By Candace Rondeaux
Washington Post Foreign Service
Saturday, June 21, 2008
When Asif, the darling of Pakistan's national cricket team, was arrested early this month on suspicion of drug possession at the airport in Dubai, the United Arab Emirates, newspapers here virtually groaned in unison. It was the second time Asif had found himself wicket-high in a scandal over drugs.
Customs agents in Dubai said Asif, 25, had what an "illicit substance" in his wallet after he arrived at the airport, following a match in India. The News, Pakistan's leading English-language daily, splashed the news atop its sports page, saying authorities thought the substance was hashish or opium.
Pakistan has been cricket-crazed since long before its national team played its first test match in India in 1952. One of the many legacies of the British raj in South Asia, the game at times has proved more political than playful here. Matches against archrival India are the athletic equivalent of battlefield clashes. And when a star player lands in hot water, it's big news.
The last time Asif was suspected of drug use was in 2006, when he and teammate Shoaib Akhtar tested positive for the banned steroid nandrolone. The Pakistan Cricket Board initially barred Asif from playing for one year and Akhtar for two. The suspensions were overturned on appeal, however.
While Asif denied using drugs in his latest brush with authorities, tongues were still wagging in Islamabad, Pakistan's capital. This week, Dawn, Pakistan's other large-circulation English-language newspaper, decried the sorry state of the country's favorite pastime.
"The fact is that all is not well with Pakistan cricket," an editorial carped. "From reports of internal wrangling to charges of financial misappropriation, and from serious and persistent questions about nomination of the team's captain and the coach to the alleged misconduct of certain players, there is a lot that needs corrective action within the set-up."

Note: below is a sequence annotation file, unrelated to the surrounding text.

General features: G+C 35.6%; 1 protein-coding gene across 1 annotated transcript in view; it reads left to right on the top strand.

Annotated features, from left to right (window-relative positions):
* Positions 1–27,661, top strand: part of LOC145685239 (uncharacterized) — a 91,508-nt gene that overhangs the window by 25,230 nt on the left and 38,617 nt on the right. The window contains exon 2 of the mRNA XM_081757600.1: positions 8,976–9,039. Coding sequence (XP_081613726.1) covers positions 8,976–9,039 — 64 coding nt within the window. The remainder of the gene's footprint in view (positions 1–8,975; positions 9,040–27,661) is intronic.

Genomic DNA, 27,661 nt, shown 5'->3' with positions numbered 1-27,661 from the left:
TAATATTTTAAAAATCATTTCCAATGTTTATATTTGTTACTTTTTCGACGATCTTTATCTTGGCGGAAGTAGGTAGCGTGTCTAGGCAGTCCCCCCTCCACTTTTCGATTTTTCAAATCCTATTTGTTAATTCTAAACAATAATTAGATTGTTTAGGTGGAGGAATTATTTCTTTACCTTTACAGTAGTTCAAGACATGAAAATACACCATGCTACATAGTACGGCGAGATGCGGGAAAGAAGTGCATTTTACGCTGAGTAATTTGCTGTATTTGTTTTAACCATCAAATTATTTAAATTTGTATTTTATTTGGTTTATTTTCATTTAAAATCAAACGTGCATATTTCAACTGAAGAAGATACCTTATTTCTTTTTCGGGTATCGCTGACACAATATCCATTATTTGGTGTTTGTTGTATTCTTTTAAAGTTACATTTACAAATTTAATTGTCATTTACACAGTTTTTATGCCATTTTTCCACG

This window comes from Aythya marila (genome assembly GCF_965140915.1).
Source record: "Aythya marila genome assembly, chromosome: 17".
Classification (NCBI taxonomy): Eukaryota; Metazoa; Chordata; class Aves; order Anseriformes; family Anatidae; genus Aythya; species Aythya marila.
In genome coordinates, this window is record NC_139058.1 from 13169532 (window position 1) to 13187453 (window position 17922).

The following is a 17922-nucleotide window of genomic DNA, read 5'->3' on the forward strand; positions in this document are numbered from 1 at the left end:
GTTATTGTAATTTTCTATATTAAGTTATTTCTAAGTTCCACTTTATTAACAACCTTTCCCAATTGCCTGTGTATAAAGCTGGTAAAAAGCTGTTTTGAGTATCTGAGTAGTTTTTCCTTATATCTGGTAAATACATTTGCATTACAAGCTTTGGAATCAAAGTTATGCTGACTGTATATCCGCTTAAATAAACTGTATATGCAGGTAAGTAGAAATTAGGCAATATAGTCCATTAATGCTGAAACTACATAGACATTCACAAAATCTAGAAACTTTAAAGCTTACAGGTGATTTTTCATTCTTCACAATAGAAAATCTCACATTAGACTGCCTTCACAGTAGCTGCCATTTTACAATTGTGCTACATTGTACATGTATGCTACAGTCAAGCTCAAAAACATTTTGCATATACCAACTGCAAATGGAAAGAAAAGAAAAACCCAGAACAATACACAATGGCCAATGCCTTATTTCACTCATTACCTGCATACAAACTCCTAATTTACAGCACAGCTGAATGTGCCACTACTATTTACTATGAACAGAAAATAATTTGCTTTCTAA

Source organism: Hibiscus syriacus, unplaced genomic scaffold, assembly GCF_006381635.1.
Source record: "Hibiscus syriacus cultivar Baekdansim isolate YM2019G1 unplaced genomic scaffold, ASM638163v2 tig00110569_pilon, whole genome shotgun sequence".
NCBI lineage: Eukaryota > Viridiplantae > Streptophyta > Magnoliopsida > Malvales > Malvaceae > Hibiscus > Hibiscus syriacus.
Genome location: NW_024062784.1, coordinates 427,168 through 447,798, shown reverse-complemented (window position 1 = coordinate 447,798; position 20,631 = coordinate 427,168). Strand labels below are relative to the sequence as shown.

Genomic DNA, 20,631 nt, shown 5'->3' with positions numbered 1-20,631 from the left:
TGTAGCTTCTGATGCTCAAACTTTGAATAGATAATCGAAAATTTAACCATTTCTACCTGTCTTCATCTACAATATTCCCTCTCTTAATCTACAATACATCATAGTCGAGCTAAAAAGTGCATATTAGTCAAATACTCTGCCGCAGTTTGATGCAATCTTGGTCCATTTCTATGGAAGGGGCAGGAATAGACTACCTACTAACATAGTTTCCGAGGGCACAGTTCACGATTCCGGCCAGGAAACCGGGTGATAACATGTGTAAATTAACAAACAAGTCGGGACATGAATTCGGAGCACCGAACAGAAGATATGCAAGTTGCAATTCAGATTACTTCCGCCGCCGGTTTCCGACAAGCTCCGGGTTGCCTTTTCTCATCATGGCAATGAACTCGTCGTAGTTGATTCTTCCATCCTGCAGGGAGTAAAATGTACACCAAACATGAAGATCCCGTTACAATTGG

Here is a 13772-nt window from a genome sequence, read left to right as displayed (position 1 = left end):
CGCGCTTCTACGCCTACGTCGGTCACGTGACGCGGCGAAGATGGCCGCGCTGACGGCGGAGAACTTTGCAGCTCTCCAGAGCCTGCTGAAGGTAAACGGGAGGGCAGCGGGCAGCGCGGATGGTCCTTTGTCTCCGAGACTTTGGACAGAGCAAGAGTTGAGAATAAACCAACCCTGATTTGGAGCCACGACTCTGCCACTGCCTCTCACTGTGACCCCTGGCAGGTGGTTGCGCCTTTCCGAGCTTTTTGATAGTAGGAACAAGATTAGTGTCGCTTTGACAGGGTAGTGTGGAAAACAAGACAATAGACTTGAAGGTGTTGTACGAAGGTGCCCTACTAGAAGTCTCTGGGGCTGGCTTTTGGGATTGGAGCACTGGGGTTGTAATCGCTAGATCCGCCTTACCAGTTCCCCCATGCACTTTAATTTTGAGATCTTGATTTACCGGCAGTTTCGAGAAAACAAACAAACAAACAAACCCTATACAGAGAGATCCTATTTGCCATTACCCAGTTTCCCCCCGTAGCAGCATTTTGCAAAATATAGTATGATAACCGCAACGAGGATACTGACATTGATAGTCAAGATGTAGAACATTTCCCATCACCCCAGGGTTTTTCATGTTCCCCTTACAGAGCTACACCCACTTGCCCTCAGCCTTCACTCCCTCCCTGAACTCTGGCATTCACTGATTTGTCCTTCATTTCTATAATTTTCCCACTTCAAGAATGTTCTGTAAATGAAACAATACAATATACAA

Following Asif's arrest, the blogosphere was also crackling with the news. Coverage became downright microscopic on Cricket Bloggers of Pakistan, where plenty of invective was reserved for the cricket "paceman" credited early in his career with helping Pakistan declare victory over India. Asif "has already disgraced Pakistan once before," wrote an irritated blogger named Teeth Maestro. "We should have zero tolerance for such repeat offenders."
"Do us a favor," another blogger wrote. "Lock him away remembering to throw away the key at least long enough that he never represents Pakistan again."
On Thursday, Asif learned he would face no such fate. Prosecutors in Dubai dropped the case, citing its "insignificance." The cricket star returned home to Pakistan on Friday and again declared he is innocent. He told reporters it is good to be back.